“I don’t think it’s relevant,” she said in a 1992 interview of gay rumors about herself. “If people say, ‘Oh, she sleeps with women,’ I don’t bother to deny it because I don’t think it matters. Who cares?”
Now, unfortunately, some in the LGBTQ+ community are saying, “Who cares?” to Madonna, taking her for granted and even at times trying to erase or demonize her past efforts. This is largely because the culture has become so permissive that concerns about appropriation have taken over, a fight that could distract us from keeping an eye on why drag is suddenly casually being likened to grooming children for sex. And it’s a shame Madonna is so frequently rejected, because the path she forged in the very middle of the mainstream helped allow us to be in a place where she could be seen as old hat.
Probably “old” is the operative word there. Madonna, always the kind of girl unembarrassed to say she deserved that “Evita” Oscar (she did) and to call herself a revolutionary (she is) and to sing “You’re just jealous ’cause you can’t be me” (you are), got away with being aggressively user-unfriendly for over 30 years because she was young, and then looked young. Now that she is older, her sass is less tolerable to a society conditioned to value youth over most things and convention over all. Especially from women. And especially from women past 60.
Maybe that is why Madonna still matters so much to so many. Yes, she is a legacy artist — and what a legacy! What she has accomplished cannot be taken away, cannot be diminished by others or herself, and will never be eclipsed by new artists thanks to her talent and timing.
But legacy artist or not, she continues to be more of a touchstone than ever by forcing us to confront the fact that aging gracefully is probably a bullshit, paternal, corporate construct, and really isn’t very fun. And while it is OK for some artists to go all gray and demure, it should be equally OK, even encouraged, when Madonna vamps like Mae West (another maligned sex bomb with a killer body of work) or swears like a sailor, French kisses Jack Black (as she did in her tour announcement video) or forgets to wear anything but a gap-toothed grin.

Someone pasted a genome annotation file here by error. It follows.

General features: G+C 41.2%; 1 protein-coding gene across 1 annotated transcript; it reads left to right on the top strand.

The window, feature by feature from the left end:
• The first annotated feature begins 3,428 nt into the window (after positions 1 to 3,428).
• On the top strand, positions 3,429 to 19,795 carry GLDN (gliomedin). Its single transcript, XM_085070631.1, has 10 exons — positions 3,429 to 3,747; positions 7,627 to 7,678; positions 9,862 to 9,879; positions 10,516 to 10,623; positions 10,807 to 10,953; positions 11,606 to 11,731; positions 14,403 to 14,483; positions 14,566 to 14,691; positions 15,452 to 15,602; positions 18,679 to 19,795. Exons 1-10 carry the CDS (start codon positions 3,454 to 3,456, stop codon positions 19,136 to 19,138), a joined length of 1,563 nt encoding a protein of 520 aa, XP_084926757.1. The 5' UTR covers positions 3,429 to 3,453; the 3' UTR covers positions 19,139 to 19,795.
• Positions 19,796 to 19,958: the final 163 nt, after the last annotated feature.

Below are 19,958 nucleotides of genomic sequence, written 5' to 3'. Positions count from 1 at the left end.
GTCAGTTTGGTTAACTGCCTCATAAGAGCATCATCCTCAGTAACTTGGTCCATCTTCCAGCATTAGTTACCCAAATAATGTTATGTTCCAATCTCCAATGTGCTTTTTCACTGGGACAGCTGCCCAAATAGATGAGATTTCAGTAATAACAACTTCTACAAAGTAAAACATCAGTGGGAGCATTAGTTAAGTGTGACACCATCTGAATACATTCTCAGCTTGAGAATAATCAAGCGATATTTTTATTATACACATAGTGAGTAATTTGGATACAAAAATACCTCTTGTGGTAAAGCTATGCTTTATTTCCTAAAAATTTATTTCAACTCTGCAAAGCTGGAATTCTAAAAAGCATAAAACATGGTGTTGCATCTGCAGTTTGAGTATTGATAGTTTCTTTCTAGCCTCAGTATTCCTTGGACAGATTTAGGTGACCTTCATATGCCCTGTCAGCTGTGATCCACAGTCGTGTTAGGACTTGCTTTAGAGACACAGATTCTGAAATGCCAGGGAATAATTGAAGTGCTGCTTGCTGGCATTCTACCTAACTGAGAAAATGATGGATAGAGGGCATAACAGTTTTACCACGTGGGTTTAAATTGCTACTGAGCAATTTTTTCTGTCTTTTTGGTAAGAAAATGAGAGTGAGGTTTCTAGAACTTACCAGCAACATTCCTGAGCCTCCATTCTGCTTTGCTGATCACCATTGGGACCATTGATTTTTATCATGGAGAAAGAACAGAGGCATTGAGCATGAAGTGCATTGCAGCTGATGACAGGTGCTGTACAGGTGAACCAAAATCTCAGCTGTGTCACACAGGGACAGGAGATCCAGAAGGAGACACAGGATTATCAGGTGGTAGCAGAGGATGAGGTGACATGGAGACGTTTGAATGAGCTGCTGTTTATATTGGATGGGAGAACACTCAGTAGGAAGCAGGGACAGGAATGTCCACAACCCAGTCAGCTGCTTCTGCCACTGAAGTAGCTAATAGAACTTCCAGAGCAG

I would never argue that Madonna is above criticism. She has said and done dumb things — nobody scrutinized for 40 years, let alone an artist committed to chaos agency, fails to fuck up.
Still, I think queer people who aren’t under Madonna’s spell should always remember two equally important things: You absolutely don’t have to be a fan, and you absolutely don’t have to be a hater.
God help me for writing it, but Madonna is a metaphorical load-bearing wall for more people than you know. When you tear her down, we feel it. We know she is not perfect, but she gives us strength, and if we react viscerally to your demolition efforts, it’s because we know there are cracks in the wall, but we’re so very tired of waking up to the wrecking ball every day.
In response to Madonna’s The Celebration Tour confirmation, @heyjaeee wrote on Twitter, “I might actually cry seeing Madonna live and sharing the space with older gay men who grew up with her and who also lived through the AIDS crisis and are still here.”
This tweet touched me, even if the “older gay men” part had me contemplating a lower blepharoplasty. Because Madonna was there, and because she made the most of her time there, and because she shows every sign of trying to keep doing so until someone is rolling around on her grave like she did on her mom’s in “Truth or Dare,” the truth is that Madonna, like all icons, means a lot to so many of us, sometimes for reasons beyond her own doing, sometimes for reasons even she dares not guess.
And when someone gives you joy and strength and inspiration, let alone for 40 years, that is always worth celebrating.
Matthew Rettenmund blogs at BoyCulture.com and is the author of the new edition of “Encyclopedia Madonnica.” He grew up in Flushing, Michigan, and now lives in NYC.